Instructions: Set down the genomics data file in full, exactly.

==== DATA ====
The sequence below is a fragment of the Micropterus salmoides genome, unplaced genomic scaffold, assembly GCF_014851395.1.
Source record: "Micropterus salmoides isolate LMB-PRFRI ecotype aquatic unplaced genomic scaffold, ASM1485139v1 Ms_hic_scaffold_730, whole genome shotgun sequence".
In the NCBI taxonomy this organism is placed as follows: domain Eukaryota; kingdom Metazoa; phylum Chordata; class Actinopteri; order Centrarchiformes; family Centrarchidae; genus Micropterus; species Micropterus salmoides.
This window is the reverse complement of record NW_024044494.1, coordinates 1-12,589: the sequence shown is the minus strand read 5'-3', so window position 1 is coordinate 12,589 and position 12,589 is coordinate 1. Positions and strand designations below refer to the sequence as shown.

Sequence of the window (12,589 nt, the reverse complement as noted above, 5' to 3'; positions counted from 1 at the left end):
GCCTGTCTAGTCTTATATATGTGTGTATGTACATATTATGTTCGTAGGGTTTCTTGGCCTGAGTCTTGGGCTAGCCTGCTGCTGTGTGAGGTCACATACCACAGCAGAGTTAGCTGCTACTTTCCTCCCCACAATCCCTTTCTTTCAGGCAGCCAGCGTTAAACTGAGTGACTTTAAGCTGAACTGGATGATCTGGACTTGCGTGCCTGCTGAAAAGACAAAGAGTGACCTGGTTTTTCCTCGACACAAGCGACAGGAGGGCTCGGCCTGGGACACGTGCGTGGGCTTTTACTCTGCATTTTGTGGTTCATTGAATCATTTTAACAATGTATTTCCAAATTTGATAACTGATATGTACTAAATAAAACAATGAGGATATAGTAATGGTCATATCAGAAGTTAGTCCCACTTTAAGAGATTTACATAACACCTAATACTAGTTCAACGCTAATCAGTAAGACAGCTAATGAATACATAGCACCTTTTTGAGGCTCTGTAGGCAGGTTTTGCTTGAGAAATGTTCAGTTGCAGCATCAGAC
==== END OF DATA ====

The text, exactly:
The sequence below is a fragment of the Micropterus salmoides genome, unplaced genomic scaffold, assembly GCF_014851395.1.
Source record: "Micropterus salmoides isolate LMB-PRFRI ecotype aquatic unplaced genomic scaffold, ASM1485139v1 Ms_hic_scaffold_730, whole genome shotgun sequence".
In the NCBI taxonomy this organism is placed as follows: domain Eukaryota; kingdom Metazoa; phylum Chordata; class Actinopteri; order Centrarchiformes; family Centrarchidae; genus Micropterus; species Micropterus salmoides.
This window is the reverse complement of record NW_024044494.1, coordinates 1-12,589: the sequence shown is the minus strand read 5'-3', so window position 1 is coordinate 12,589 and position 12,589 is coordinate 1. Positions and strand designations below refer to the sequence as shown.

Sequence of the window (12,589 nt, the reverse complement as noted above, 5' to 3'; positions counted from 1 at the left end):
GCCTGTCTAGTCTTATATATGTGTGTATGTACATATTATGTTCGTAGGGTTTCTTGGCCTGAGTCTTGGGCTAGCCTGCTGCTGTGTGAGGTCACATACCACAGCAGAGTTAGCTGCTACTTTCCTCCCCACAATCCCTTTCTTTCAGGCAGCCAGCGTTAAACTGAGTGACTTTAAGCTGAACTGGATGATCTGGACTTGCGTGCCTGCTGAAAAGACAAAGAGTGACCTGGTTTTTCCTCGACACAAGCGACAGGAGGGCTCGGCCTGGGACACGTGCGTGGGCTTTTACTCTGCATTTTGTGGTTCATTGAATCATTTTAACAATGTATTTCCAAATTTGATAACTGATATGTACTAAATAAAACAATGAGGATATAGTAATGGTCATATCAGAAGTTAGTCCCACTTTAAGAGATTTACATAACACCTAATACTAGTTCAACGCTAATCAGTAAGACAGCTAATGAATACATAGCACCTTTTTGAGGCTCTGTAGGCAGGTTTTGCTTGAGAAATGTTCAGTTGCAGCATCAGAC